Thomas Edison State University students Morgan Rutland and Christopher Nester’s learning experiences are different than most.
Rutland, an active-duty U.S. Air Force contracting officer and Nester, a U.S. Air Force veteran, are both stationed in Southwest Asia, in separate locations, for very different reasons. However, both are set out to accomplish one common goal: to complete their college degrees.
Rutland, currently on active duty and deployed in support of Operation Inherent Resolve, is working toward her bachelor’s degree in psychology while she is employed on base in a contracting role. This role allows Rutland responsibility for all purchases made for the base ranging from simple commodities to service and construction orders.
Prior to enrolling at the University, Rutland dabbled in higher education for a few years before deciding to enlist in the Air Force.
“I had no idea what I wanted to do while I was in school, I just knew I wanted to do it all,” she said. “I wanted to save the world. Over time school started to get expensive, so I made the decision to save the world another way and joined the military.”
Now on her second deployment, Rutland decided along the way that she needed to return to complete her degree. After taking time to evaluate her interests, she set her sights on a psychology degree. “While I still have at least eight and a half years left of service in the Air Force, I have narrowed my options to two choices: an elementary school teacher or work in military family advocacy,” she explained.
With her physical location in a constant state of flux, Rutland credits her ability to complete her degree with the University online as the reason she is able to maintain her educational motivation.
“Although this is only my second deployment, I have still been able to take classes during our busy end of fiscal year and during numerous temporary duty assignments where I have had to report to other bases for weeks at a time,” she said. “With the flexibility the program affords me, I will be able to pick up where I left off when I am soon reassigned and work to complete my two final classes.”
Not far from Rutland, in the Middle Eastern region of Southwest Asia, U.S. Air Force and National Guard veteran, and University student, Christopher Nester is no stranger to life abroad.
Having lived in various locations outside the U.S. since January 2010, Nester’s online courses have allowed him to pursue his degree in a manner that otherwise would not be available to him.
“Being in the Middle East means I have very little downtime and the internet connections are often quite poor,” he explained. “I’m fortunate enough to have a career that allows me to perform my course work while I’m on the job. As a military information technology contractor, my experience is very unique, especially given my specific field. If I have trouble accessing course material at work, I am able to utilize commercial internet to download my course work so I can study and complete assignments.”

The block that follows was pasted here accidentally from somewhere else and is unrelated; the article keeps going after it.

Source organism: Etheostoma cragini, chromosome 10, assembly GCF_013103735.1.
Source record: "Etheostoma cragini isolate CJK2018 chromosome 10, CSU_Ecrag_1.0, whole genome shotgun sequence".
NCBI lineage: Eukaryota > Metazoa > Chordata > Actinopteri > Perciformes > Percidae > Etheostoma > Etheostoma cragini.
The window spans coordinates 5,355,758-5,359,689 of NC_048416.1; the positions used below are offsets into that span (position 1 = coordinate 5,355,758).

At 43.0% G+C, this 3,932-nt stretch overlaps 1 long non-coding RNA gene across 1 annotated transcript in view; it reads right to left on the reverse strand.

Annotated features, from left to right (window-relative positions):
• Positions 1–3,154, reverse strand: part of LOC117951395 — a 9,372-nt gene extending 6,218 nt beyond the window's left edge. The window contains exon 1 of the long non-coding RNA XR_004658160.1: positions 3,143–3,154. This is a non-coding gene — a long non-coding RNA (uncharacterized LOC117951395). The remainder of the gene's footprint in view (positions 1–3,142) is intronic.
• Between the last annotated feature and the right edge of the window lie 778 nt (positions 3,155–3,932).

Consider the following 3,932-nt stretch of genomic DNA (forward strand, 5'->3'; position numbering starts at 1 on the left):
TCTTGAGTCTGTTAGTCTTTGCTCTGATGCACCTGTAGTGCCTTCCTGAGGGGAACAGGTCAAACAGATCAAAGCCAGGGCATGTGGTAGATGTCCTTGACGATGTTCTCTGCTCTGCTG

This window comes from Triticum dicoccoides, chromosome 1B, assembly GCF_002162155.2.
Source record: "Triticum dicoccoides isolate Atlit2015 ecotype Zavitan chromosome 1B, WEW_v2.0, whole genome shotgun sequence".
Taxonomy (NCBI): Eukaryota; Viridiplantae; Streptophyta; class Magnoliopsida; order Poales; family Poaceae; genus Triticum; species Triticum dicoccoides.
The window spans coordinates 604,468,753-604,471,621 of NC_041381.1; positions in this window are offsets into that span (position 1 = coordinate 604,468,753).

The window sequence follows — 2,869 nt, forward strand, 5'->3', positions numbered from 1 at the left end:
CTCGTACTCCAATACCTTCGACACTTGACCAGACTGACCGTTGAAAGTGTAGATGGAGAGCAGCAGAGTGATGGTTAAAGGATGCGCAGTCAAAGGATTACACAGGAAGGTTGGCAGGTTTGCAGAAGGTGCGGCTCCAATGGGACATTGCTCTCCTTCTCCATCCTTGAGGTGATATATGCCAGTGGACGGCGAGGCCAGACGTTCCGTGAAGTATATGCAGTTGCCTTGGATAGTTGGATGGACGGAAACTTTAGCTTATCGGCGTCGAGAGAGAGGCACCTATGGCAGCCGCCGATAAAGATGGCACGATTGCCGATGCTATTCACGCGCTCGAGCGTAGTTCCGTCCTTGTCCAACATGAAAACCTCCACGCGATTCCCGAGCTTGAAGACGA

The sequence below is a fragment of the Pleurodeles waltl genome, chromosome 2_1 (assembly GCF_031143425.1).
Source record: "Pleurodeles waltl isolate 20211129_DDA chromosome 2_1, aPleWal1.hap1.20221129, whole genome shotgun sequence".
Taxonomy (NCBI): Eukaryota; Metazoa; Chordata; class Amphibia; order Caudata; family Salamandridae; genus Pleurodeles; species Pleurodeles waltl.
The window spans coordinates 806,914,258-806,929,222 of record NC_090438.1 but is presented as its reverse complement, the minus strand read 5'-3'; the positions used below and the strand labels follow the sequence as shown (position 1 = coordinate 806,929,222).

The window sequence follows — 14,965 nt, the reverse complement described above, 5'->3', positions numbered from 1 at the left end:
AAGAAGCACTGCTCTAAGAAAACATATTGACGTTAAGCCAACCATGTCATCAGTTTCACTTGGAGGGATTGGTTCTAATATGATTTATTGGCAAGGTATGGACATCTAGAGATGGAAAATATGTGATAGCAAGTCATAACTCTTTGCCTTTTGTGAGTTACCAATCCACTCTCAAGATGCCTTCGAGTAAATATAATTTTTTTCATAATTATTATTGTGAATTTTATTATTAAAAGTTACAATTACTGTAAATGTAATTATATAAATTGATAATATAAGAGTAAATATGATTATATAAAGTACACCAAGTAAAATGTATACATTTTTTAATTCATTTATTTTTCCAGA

For Nester, who is working toward his Bachelor of Science in Applied Science and Technology (BSAST) degree in electronic systems engineering technology, his ability to begin his courses each month, as opposed to waiting for seasonal semesters to start, has been a notable driving force to keep his degree completion at a steady pace.
“Without that kind of flexibility, I know that I would not have been able to make as much progress toward my degree as I have with Thomas Edison,” he said.
While living abroad for the past seven years, Nester has been employed as a satellite communications technician, a military contract position that varies in location and scope of responsibility depending on the job. His current contract has him serving as a subject matter expert on various satellite communications systems that provide internet connections to various agencies, companies and militaries around the world, usually in remote locations or harsh environments.
On choosing his program of study, Nester was quick to point out that when comparing institutions, his interest was struck by the University’s curriculum.
“With Thomas Edison’s bachelor’s degree in electronics systems engineering technology being ABET (Engineering Technology Accreditation Commission of ABET) accredited, the program really stood out to me,” he said. “Coupled with the University’s ease in handling my Veteran’s Affairs (VA) and GI Bill benefits in order for me to complete my degree, I’ve found that the institution has been very accommodating and understanding of me as a working professional, particularly one who is physically located so far at a distance.”
Categories: Public 4-Year Schools